Emmanuel macron promised to reform the French welfare state and cut public spending, telling the deputies of the Palace of Versailles that his only ideology is to strive for “French greatness.”
The pro-business, centrist leader, who beat the far-right candidate Marine Le Pen in an election a year ago, denied seeking to help the wealthy at the expense of the poor as he sought to shake off accusations that he is a “president of the rich”.
Macron’s approval ratings have dipped particularly among the left and working-class voters, and a majority of French voters question whether they will benefit from his flagship policies including loosening labour laws, cutting corporate taxes and changing the workings of the state rail operator SNCF in the face of union strikes.
An Odoxa survey last week found just 29% of French people thought his policies were fair. He has slashed France’s wealth tax and recently complained that the state spent too much on social security.
On Monday in the president’s yearly address to both houses of parliament, Macron tried to strike a more humble note. “This is an office that, realistically, requires humility,” he said, seated in an ornate meeting hall in the gilded palace of France’s former monarchy. “But humility in oneself, not humility for France.”
He said of the coming year: “The priority is simple: build the welfare state of the 21st century.”
His view of a new welfare state essentially amounts to a move away from a model of redistribution towards a Nordic-style system of “flexi-security” in which the labour market is loosened and the focus is on changing from a rigid labour code to a society of individuals moving between jobs.
Macron promised changes to unemployment benefits, pensions and the health system. He said one in five children in France were living in poverty, and said his overhauled welfare state would mean “getting people out of poverty”, not distributing benefits that kept them in poverty.
He defended his support for business, saying that without strong business there would be no economic “cake” to share out. “It’s false to think we can protect workers without defending our companies,” he said.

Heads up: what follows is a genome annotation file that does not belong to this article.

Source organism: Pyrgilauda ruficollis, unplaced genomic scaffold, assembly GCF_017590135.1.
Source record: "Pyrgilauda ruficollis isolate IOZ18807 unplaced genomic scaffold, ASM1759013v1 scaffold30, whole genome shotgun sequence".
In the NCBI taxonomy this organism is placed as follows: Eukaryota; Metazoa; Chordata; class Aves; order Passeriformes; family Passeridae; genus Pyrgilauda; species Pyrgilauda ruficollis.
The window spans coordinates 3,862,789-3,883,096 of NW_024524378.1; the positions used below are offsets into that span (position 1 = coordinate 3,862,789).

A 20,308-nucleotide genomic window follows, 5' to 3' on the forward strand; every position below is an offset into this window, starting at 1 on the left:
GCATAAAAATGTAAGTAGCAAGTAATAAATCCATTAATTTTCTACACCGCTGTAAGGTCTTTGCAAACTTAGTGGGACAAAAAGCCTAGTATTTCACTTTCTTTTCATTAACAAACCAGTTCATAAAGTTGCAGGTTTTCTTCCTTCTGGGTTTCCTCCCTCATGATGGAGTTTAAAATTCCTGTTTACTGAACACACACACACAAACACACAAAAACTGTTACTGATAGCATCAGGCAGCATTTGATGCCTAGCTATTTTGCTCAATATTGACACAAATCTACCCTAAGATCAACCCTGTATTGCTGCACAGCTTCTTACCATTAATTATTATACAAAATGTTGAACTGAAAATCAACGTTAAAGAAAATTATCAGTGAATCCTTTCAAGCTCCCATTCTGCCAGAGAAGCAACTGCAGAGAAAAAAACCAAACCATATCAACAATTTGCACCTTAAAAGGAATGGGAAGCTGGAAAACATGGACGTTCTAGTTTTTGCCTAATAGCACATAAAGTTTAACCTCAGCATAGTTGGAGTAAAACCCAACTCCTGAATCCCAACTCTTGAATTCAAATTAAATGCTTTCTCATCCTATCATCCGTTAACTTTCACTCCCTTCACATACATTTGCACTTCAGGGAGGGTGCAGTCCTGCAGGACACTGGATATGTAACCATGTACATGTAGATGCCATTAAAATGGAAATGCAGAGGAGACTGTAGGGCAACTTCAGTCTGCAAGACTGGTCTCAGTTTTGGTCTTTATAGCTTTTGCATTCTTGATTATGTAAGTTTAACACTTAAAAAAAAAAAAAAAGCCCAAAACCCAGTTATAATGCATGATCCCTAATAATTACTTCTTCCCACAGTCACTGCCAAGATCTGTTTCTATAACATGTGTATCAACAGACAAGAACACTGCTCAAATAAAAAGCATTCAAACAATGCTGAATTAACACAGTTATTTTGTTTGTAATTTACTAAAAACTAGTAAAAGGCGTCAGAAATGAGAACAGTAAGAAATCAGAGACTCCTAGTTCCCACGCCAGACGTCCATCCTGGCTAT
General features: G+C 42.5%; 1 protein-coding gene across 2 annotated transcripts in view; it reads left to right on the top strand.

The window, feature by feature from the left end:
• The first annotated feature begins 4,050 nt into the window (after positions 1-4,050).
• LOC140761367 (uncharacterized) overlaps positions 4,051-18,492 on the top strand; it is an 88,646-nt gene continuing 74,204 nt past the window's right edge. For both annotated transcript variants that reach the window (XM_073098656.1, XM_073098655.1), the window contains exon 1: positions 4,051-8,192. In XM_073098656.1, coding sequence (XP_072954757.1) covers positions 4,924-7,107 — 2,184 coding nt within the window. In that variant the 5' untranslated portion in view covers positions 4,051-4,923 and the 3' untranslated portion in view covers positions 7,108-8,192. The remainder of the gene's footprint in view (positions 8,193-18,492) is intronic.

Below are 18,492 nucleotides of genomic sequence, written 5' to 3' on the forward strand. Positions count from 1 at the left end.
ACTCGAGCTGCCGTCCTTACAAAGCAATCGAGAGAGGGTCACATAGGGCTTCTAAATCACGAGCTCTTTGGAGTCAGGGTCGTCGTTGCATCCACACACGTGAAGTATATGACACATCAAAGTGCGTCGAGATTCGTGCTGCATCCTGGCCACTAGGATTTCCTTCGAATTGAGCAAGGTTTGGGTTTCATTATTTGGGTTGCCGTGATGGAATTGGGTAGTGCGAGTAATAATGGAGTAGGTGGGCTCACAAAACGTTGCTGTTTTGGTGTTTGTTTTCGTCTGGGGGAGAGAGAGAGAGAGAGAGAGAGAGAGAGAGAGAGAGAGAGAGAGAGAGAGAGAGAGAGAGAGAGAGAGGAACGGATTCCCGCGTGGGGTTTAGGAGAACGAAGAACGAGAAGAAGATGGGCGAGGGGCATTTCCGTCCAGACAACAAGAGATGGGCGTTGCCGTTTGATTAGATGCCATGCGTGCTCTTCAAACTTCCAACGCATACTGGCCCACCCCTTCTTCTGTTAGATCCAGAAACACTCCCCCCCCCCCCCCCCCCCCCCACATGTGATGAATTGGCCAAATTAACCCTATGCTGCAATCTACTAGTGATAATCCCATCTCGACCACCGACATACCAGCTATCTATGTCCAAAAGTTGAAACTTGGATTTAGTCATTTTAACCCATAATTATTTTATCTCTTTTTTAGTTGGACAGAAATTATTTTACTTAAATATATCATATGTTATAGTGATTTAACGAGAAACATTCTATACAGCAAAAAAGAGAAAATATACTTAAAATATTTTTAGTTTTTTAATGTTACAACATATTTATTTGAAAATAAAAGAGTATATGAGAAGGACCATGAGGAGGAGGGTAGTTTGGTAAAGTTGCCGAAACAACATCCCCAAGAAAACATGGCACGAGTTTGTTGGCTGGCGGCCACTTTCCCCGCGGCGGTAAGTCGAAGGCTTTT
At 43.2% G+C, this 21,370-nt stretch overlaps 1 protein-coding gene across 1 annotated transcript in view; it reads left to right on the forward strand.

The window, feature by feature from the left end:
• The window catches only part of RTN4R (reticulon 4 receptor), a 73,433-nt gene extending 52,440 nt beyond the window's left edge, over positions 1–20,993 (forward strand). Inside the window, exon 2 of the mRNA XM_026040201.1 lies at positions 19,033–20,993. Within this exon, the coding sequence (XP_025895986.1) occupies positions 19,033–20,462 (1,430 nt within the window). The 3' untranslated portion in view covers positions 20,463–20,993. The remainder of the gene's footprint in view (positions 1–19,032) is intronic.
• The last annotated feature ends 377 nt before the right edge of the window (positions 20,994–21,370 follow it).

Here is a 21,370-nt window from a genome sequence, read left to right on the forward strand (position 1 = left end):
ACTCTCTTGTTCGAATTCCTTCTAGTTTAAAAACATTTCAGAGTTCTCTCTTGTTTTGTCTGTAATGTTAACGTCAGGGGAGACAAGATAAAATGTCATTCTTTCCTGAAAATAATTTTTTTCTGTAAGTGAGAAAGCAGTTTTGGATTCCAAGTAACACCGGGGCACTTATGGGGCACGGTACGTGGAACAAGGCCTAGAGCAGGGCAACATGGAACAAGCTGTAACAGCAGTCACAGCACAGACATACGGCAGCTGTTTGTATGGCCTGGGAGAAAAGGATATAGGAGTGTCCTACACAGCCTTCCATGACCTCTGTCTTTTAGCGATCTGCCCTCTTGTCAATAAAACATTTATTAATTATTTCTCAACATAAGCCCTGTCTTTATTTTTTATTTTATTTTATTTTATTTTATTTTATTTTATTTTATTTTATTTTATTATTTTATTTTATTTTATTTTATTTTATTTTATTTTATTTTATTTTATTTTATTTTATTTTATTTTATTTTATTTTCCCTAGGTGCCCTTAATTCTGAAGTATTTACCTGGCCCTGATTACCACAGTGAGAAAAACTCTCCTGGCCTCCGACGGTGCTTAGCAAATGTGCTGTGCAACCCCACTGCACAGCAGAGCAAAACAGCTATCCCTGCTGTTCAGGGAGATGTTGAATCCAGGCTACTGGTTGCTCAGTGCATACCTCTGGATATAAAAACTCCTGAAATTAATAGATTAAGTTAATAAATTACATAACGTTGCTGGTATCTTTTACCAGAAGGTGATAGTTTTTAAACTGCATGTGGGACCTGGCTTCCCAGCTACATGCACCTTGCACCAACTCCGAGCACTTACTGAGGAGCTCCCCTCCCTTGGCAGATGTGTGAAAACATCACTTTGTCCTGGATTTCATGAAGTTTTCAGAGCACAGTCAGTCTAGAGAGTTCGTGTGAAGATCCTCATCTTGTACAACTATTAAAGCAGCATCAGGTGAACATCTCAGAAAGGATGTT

But he said he was conscious there was still a fracture between those at the bottom of society and those at the top.
The pro-European president promised “a new patriotism” for France, saying: “The true border splitting Europe is the one which separates progressives from nationalists. We will have to face this for at least a decade.”
The French government will unveil a plan in coming weeks to cut public spending and keep the budget within EU deficit targets. Macron has promised to slash state spending – among the highest among wealthy countries relative to its economy – in order to balance the French budget for the first time in more than 40 years.
A number of lawmakers on the left in the France Unbowed party boycotted the Versailles speech, calling it a “monarchic drift”.
Meanwhile, Le Pen, whose far-right Front National was recently renamed National Rally, began an emergency fundraising drive after her party’s public subsidies were seized by judges investigating illicit funding allegations.
Le Pen vowed to challenge judges’ veto of a €2m (£1.75m) state subsidy payment, saying the decision could kill the party in a matter of weeks. Two magistrates are investigating allegations that the party channelled money destined for European parliamentary assistants towards staff who were instead working purely for the party.